And thank you to George Takei for circulating that stunning photo of the first image to be transmitted back from Mars by the Curisoity rover.
I’ve discovered through our previous posts on things like the discovery of the God Particle and verification of the existence of Dark Matter that many of our readers are science geeks, just as I am. So, I decided that what happened last night on Mars really couldn’t be overlooked on our site — though I nearly overlooked it since I was stuck at my fucking day job most of the weekend with my head up my ass (and thank you, Phro, for making me aware of what I nearly missed).
And yes, NASA successfully landed the Curiosity rover on the surface of Mars at approximately 1:30 a.m. EDT on August 6. The more you know about what this required, the more stunning the achievement becomes.
Curiosity is the size of a small car, weighing about one ton. There’s not enough atmosphere on Mars to allow aerobraking, and Curiosity is too heavy to bring it down to the surface by parachute and air bags. So what did NASA do?
Once the aeroshell separated from the rocket, a giant parachute was used to slow the descent, but just below 6,000 feet above the surface, the parachute was jettisoned and the aeroshell began firing its own rockets to slow the descent further. But they couldn’t use rockets all the way to the surface because those eventually would have kicked up a shitload of dust, throwing rocks and other debris back up into the rover’s instrumentation. So they invented the Sky Crane.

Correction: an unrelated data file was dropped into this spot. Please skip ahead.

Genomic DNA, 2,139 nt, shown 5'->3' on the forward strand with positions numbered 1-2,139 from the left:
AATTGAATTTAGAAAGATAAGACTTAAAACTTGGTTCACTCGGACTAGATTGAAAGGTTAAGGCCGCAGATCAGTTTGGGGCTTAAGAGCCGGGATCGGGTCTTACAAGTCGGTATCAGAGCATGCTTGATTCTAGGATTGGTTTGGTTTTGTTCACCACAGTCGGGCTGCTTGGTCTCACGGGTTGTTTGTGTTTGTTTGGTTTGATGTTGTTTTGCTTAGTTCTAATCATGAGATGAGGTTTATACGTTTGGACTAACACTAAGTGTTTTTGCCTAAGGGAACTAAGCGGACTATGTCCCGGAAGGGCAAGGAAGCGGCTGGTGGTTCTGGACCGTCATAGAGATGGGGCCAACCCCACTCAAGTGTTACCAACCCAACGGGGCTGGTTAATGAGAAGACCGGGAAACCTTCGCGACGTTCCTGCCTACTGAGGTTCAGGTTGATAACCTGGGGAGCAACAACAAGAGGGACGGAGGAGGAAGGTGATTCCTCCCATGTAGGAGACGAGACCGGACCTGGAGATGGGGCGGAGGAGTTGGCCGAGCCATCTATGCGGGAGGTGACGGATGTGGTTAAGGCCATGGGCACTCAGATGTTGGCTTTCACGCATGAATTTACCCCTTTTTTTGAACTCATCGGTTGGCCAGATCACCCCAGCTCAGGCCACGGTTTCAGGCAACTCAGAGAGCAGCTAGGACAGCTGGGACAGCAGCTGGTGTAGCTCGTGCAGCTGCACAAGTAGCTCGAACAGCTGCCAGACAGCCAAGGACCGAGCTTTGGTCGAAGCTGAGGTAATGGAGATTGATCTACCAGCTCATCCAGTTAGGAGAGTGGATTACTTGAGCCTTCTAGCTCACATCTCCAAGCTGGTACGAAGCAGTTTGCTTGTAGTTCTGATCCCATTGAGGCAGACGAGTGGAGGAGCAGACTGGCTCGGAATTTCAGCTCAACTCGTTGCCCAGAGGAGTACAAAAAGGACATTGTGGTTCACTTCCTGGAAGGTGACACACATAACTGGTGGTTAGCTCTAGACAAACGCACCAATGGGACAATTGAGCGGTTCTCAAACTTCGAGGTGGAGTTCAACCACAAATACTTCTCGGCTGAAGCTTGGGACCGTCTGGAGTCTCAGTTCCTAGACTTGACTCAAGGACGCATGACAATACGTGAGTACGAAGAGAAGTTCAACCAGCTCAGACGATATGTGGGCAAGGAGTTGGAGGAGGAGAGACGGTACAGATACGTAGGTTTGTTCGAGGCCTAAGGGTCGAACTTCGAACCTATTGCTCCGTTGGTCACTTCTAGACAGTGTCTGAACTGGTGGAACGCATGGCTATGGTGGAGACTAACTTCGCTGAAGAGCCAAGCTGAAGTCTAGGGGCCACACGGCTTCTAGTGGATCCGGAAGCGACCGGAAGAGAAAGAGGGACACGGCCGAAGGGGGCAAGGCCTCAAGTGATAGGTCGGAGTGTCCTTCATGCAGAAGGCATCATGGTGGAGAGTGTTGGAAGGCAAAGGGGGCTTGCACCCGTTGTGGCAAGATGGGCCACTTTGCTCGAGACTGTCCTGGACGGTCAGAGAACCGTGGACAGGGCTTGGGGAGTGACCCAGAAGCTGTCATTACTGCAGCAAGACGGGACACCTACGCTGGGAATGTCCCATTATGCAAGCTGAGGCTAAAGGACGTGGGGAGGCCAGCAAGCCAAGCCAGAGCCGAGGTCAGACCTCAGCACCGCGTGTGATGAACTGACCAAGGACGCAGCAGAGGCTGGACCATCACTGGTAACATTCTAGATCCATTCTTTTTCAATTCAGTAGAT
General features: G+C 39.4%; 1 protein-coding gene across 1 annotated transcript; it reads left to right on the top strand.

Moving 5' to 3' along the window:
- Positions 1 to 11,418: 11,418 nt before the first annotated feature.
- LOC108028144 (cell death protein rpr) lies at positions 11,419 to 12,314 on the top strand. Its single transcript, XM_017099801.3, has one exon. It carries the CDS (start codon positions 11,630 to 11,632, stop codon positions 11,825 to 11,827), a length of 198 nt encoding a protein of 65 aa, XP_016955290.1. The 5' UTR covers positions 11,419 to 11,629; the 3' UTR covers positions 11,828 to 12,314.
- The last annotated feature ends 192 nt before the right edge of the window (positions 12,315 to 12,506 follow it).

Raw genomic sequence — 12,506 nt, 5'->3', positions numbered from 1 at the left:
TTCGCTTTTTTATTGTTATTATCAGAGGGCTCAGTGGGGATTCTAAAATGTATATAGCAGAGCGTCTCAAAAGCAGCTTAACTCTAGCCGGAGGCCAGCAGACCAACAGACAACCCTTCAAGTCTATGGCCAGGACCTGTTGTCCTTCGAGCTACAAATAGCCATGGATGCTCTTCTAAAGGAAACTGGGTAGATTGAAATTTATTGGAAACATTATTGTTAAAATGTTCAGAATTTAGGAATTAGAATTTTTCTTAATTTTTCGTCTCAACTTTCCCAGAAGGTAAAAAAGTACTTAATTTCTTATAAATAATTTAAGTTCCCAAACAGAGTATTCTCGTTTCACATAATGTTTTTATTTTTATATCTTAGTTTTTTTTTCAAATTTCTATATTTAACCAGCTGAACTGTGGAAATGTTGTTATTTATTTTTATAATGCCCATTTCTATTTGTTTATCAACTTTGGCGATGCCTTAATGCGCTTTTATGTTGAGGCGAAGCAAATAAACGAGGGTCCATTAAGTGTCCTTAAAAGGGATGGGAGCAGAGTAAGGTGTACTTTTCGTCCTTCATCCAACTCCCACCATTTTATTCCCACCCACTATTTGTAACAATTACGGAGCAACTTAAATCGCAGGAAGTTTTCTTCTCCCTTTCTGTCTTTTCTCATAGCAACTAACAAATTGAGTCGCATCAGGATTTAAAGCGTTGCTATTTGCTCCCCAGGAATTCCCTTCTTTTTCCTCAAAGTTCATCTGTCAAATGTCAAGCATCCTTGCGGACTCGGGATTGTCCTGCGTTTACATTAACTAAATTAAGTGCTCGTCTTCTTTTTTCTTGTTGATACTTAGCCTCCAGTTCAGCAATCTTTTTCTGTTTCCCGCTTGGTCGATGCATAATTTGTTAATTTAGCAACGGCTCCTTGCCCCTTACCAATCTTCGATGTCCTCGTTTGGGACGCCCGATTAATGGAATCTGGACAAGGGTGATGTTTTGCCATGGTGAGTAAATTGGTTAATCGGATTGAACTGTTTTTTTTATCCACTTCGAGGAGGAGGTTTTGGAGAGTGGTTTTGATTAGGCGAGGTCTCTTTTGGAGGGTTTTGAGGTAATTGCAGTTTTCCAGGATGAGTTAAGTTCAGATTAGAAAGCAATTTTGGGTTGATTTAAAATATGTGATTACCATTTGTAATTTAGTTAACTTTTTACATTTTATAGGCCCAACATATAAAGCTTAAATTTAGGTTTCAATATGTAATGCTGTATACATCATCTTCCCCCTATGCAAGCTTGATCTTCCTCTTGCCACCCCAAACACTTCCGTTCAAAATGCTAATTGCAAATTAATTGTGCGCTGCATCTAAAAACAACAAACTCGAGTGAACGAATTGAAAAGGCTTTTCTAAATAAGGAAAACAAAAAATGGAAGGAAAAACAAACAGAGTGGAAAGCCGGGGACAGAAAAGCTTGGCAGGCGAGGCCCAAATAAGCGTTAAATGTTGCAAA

According to this article, here’s how it worked:
“When the craft is close to the surface, descent stage releases the rover and lowers it down a 25 foot tether. By deploying Curiosity from this distance, the lander’s engines can continue to brake the craft without creating disruptive dust clouds. The tether drops loose — and Curiosity is free, wheels down, and on the surface.”
Bear in mind (a) that all of this was down through the use of automated systems, and (b) the entire process had never been tested on anything like the conditions on Mars. But amazingly, it worked.
UPDATE: Thanks to NCS reader Bobbie the Hat, I’m updating this post to include an amazing video released by NASA before — BEFORE — the landing of Curiosity, dramatically explaining what had to be accomplished in order to achieve a successful touch-down on the surface. Truly amazing.
Unlike previous Martian rovers, Curiosity’s mission is to gather data for a future manned mission to Mars — something that, if it happens, will likely be an international effort. And wouldn’t that be fucking cool?
I don’t know about you, but I think the failure of the U.S. to follow through more aggressively and consistently on the early achievements of the space program (especially the missions to the Moon) are an abominable shame. I’m not hopeful that the dynamics of the U.S. political system will provide the money necessary for manned missions to Mars in the foreseeable future, even with additional funding by U.S. corporations who see some profit-oriented benefit for themselves. Maybe a joint international effort would make it a reality.
But honestly, I just want it to happen, one way or another. I can’t believe that the destiny of humankind is to squat on this planet (no matter how wondrous it is) for the rest of our existence.